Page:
Does Gordon Hayward Make the Boston Celtics a Championship Contender?
In the late afternoon on July 4, Utah Jazz forward Gordon Hayward addressed in a touching article on The Players’ Tribune titled, “Thank You, Utah,” that he would join the Boston Celtics. With a longstanding history of winning and a championship culture, the Celtics continue to assemble a team suited to challenge perrenial championship contenders, such as the Cleveland Cavaliers and Golden State Warriors. Hayward intends to sign a max contract with the Celtics on a four-year, $128 million deal.
Hayward’s article detailed how difficult the decision came to him, including how he matured as an individual and rebuilt a Utah franchise back to its winning roots, something that fans hadn’t tasted since the legendary John Stockton-Karl Malone era in the 1990’s under well-renowned head coach, Jerry Sloan. Hayward also emphasized his relationship with Celtics coach, Brad Stevens, as a major influence in his decision to join Boston.
Stevens was Hayward’s coach during his time at Butler, and Stevens even cited in the past, on multiple occasions, how he saw something special in Hayward while recruiting him as a high school player. The entire country began to take notice of Stevens and Hayward as they began a magical run during the NCAA tournament in 2010 that almost ended with a championship against the blue-chip, Duke Blue Devils. With a miraculous half court shot that almost went in during the final seconds, we can now only wonder about the impact of the shot that could have made a kid from Indiana a college basketball legend:
Hayward rose to prominence in the NBA after being drafted by the Utah Jazz with the ninth overall pick in the 2010 NBA draft. With a draft teeming with talent, Hayward wanted to show that he should be in the same conversation as fellow draftees John Wall, Demarcus Cousins, and Paul George. Hayward thrived in Utah, progressively increasing his scoring average, developing his game each year, and eventually earning his first All-Star honor this past season. Under head coach Quin Snyder, the Jazz defeated the Los Angeles Clippers in round one of the playoffs, only to get swept in the conference semifinals by the eventual champions, the Golden State Warriors.
Regardless of the result, with a competent coaching staff, front office, and players that bought into the system, the Jazz left the 2017 postseason with a sense of assurance that the rebuilding era was over and that they would be back to make more noise in 2017–18. The lone issue standing in their way was Hayward’s impending free agency.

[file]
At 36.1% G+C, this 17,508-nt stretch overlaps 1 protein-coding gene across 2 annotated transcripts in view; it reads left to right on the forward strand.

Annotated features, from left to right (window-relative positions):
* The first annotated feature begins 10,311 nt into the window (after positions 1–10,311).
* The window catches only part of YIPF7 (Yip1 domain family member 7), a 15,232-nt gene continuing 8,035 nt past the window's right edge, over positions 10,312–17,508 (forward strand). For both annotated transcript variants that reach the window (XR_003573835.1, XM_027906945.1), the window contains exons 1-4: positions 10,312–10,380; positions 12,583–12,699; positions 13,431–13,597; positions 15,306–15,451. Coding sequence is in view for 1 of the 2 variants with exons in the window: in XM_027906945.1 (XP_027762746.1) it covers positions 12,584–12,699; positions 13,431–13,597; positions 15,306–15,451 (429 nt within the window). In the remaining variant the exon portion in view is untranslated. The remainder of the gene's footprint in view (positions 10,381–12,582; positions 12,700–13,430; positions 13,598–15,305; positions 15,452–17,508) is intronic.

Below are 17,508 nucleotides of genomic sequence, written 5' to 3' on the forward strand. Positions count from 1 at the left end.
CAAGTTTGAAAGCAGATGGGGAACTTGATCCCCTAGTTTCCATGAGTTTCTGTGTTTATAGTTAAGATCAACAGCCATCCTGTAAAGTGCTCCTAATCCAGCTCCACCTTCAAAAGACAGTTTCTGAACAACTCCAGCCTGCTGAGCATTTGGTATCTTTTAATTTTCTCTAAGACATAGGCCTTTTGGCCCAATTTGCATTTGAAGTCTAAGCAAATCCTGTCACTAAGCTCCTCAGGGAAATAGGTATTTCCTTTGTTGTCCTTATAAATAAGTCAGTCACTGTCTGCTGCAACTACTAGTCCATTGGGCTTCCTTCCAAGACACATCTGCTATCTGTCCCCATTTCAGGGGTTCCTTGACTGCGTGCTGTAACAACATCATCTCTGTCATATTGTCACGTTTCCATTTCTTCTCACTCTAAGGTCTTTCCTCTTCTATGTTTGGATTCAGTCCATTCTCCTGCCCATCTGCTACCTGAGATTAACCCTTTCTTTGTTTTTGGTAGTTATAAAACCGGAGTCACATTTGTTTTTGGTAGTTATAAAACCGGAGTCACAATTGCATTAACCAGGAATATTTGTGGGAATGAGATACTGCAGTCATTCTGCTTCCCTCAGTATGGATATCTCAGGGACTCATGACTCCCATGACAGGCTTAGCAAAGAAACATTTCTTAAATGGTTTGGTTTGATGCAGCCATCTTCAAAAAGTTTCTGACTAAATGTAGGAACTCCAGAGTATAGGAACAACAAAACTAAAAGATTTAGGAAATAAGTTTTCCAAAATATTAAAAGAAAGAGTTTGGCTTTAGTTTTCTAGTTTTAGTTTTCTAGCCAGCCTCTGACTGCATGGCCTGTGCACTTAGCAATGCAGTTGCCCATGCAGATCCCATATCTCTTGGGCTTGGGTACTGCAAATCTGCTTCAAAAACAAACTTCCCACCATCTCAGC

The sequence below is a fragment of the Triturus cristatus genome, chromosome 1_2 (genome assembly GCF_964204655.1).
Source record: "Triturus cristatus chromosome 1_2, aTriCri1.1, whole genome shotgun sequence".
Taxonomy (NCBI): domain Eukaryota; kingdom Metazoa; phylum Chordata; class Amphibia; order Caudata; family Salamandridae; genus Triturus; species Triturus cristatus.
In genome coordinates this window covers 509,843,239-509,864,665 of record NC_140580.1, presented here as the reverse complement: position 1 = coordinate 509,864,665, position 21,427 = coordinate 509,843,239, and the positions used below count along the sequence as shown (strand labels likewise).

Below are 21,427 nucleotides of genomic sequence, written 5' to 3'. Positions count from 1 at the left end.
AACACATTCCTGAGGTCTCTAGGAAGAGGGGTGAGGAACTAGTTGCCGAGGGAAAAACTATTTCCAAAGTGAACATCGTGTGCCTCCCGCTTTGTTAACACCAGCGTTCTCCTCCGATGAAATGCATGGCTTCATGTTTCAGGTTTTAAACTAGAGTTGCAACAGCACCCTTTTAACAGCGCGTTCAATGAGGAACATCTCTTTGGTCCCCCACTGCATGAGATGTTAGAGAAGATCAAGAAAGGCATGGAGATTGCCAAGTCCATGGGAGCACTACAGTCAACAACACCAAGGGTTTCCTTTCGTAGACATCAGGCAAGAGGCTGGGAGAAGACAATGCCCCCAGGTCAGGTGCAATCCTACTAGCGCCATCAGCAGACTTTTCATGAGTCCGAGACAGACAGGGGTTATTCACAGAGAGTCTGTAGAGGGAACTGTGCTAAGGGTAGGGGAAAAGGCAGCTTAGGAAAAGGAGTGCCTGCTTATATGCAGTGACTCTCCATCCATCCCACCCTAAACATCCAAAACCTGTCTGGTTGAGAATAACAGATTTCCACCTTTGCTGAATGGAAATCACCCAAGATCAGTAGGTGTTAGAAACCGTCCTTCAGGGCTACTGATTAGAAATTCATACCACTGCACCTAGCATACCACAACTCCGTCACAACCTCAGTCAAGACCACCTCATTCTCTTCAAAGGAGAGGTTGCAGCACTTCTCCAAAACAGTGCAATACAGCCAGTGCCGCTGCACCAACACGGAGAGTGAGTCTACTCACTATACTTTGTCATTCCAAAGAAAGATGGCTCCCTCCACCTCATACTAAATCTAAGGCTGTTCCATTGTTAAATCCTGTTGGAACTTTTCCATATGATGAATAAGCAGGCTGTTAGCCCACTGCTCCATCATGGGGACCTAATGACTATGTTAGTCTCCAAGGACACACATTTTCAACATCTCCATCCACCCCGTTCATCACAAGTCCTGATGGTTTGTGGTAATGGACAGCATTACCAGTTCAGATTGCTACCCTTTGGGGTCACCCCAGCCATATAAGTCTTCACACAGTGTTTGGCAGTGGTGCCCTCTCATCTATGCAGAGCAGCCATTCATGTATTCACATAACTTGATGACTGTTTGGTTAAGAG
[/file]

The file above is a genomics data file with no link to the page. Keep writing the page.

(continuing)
With Hayward’s departure from Utah and the Western Conference continuing to add superstars, the Jazz will need to consider all possible options to reconstruct their roster. Snyder is a very underrated coach and has been able to utilize his roster to the fullest extent even with injuries plaguing his top players. The Jazz coaching staff is well-known for developing players, as evidenced by Hayward’s rise to stardom and with defensive-anchor Rudy Gobert.
Who will take the next big leap in the Jazz rotation? Will it be Australian point guard Dante Exum? With the acquisition of lottery talent Donovan Mitchell in a draft day trade, the Jazz were certainly prepared to develop new, young players if Hayward left. What we certainly know is that it will be a non-stop race to see who earns the final seeds in the Western Conference playoff push next season.
The Miami Heat were another suitor for Hayward. At the very least, Hayward must have been intrigued with Pat Riley’s ability to sway elite talent like LeBron James to South Beach. With the Heat unable to land Hayward and Dion Waiters testing free agency with other teams, including the Los Angeles Lakers and New York Knicks, the Heat need to assess what direction they will go to next. The Heat still have a very strong chance to make the playoffs, as teams such as Indiana and Atlanta unloaded their star players and initiated the rebuilding phase for their respective franchises. It is important to note that Miami traded its 2018 first round pick with a top-7 protection to the Phoenix Suns as part of the Goran Dragic trade during the 2015 NBA trade deadline.
The rotation in Boston will also be in a very interesting state upon Hayward’s arrival. The Celtics need to find a way to accommodate Hayward’s pricey contract by trading away assets in order to make room in their salary cap. Boston has already began to do this by renouncing Kelly Olynyk’s qualifying offer, making him an unrestricted free agent. Boston drafted Duke forward Jayson Tatum and also has a young, gifted defensive talent in Jaylen Brown on its roster. Hayward’s presence will reduce minutes at the forward position for both Brown and Tatum, so Stevens will have to remain creative with positional versatility on his roster.